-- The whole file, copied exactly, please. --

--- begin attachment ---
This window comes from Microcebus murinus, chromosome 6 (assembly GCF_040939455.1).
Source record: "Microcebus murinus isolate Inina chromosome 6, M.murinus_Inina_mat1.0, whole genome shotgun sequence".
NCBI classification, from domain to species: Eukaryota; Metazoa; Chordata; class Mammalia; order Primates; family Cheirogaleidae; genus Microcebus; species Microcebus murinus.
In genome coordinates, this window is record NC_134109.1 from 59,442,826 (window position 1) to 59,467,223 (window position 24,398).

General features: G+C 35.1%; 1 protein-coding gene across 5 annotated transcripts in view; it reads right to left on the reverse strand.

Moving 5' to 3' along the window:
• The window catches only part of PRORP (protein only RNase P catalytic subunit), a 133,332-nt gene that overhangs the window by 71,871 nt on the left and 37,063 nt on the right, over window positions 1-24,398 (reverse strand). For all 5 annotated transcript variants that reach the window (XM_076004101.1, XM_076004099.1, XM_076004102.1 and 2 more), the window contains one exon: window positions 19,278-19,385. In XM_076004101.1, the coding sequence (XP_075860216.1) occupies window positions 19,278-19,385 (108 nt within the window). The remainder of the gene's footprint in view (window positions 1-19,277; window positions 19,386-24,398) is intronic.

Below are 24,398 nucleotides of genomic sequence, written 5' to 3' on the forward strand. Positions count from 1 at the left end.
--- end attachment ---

This window comes from Microcebus murinus, chromosome 6 (assembly GCF_040939455.1).
Source record: "Microcebus murinus isolate Inina chromosome 6, M.murinus_Inina_mat1.0, whole genome shotgun sequence".
NCBI classification, from domain to species: Eukaryota; Metazoa; Chordata; class Mammalia; order Primates; family Cheirogaleidae; genus Microcebus; species Microcebus murinus.
In genome coordinates, this window is record NC_134109.1 from 59,442,826 (window position 1) to 59,467,223 (window position 24,398).

General features: G+C 35.1%; 1 protein-coding gene across 5 annotated transcripts in view; it reads right to left on the reverse strand.

Moving 5' to 3' along the window:
• The window catches only part of PRORP (protein only RNase P catalytic subunit), a 133,332-nt gene that overhangs the window by 71,871 nt on the left and 37,063 nt on the right, over window positions 1-24,398 (reverse strand). For all 5 annotated transcript variants that reach the window (XM_076004101.1, XM_076004099.1, XM_076004102.1 and 2 more), the window contains one exon: window positions 19,278-19,385. In XM_076004101.1, the coding sequence (XP_075860216.1) occupies window positions 19,278-19,385 (108 nt within the window). The remainder of the gene's footprint in view (window positions 1-19,277; window positions 19,386-24,398) is intronic.

Below are 24,398 nucleotides of genomic sequence, written 5' to 3' on the forward strand. Positions count from 1 at the left end.